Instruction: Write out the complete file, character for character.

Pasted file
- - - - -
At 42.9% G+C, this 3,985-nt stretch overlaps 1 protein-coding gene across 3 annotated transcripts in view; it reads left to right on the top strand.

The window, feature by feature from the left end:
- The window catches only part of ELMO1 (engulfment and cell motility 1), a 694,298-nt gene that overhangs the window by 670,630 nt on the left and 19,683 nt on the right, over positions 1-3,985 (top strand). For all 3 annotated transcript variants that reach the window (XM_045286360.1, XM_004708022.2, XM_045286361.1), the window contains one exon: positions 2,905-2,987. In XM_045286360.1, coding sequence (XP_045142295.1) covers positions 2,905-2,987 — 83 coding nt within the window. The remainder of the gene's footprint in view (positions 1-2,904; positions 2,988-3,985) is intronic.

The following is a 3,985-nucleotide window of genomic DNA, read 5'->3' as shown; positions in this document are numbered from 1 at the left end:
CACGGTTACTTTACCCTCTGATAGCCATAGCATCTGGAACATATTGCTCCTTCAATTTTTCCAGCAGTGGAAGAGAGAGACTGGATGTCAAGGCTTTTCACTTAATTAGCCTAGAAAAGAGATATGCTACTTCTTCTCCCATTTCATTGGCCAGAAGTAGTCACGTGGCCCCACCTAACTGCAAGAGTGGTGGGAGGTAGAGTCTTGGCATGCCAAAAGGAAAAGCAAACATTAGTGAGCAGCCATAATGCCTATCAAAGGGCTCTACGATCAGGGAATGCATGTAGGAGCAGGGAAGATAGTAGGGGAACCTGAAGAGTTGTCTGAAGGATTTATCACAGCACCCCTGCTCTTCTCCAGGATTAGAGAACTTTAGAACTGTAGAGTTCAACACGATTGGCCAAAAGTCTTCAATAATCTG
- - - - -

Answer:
At 42.9% G+C, this 3,985-nt stretch overlaps 1 protein-coding gene across 3 annotated transcripts in view; it reads left to right on the top strand.

The window, feature by feature from the left end:
- The window catches only part of ELMO1 (engulfment and cell motility 1), a 694,298-nt gene that overhangs the window by 670,630 nt on the left and 19,683 nt on the right, over positions 1-3,985 (top strand). For all 3 annotated transcript variants that reach the window (XM_045286360.1, XM_004708022.2, XM_045286361.1), the window contains one exon: positions 2,905-2,987. In XM_045286360.1, coding sequence (XP_045142295.1) covers positions 2,905-2,987 — 83 coding nt within the window. The remainder of the gene's footprint in view (positions 1-2,904; positions 2,988-3,985) is intronic.

The following is a 3,985-nucleotide window of genomic DNA, read 5'->3' as shown; positions in this document are numbered from 1 at the left end:
CACGGTTACTTTACCCTCTGATAGCCATAGCATCTGGAACATATTGCTCCTTCAATTTTTCCAGCAGTGGAAGAGAGAGACTGGATGTCAAGGCTTTTCACTTAATTAGCCTAGAAAAGAGATATGCTACTTCTTCTCCCATTTCATTGGCCAGAAGTAGTCACGTGGCCCCACCTAACTGCAAGAGTGGTGGGAGGTAGAGTCTTGGCATGCCAAAAGGAAAAGCAAACATTAGTGAGCAGCCATAATGCCTATCAAAGGGCTCTACGATCAGGGAATGCATGTAGGAGCAGGGAAGATAGTAGGGGAACCTGAAGAGTTGTCTGAAGGATTTATCACAGCACCCCTGCTCTTCTCCAGGATTAGAGAACTTTAGAACTGTAGAGTTCAACACGATTGGCCAAAAGTCTTCAATAATCTG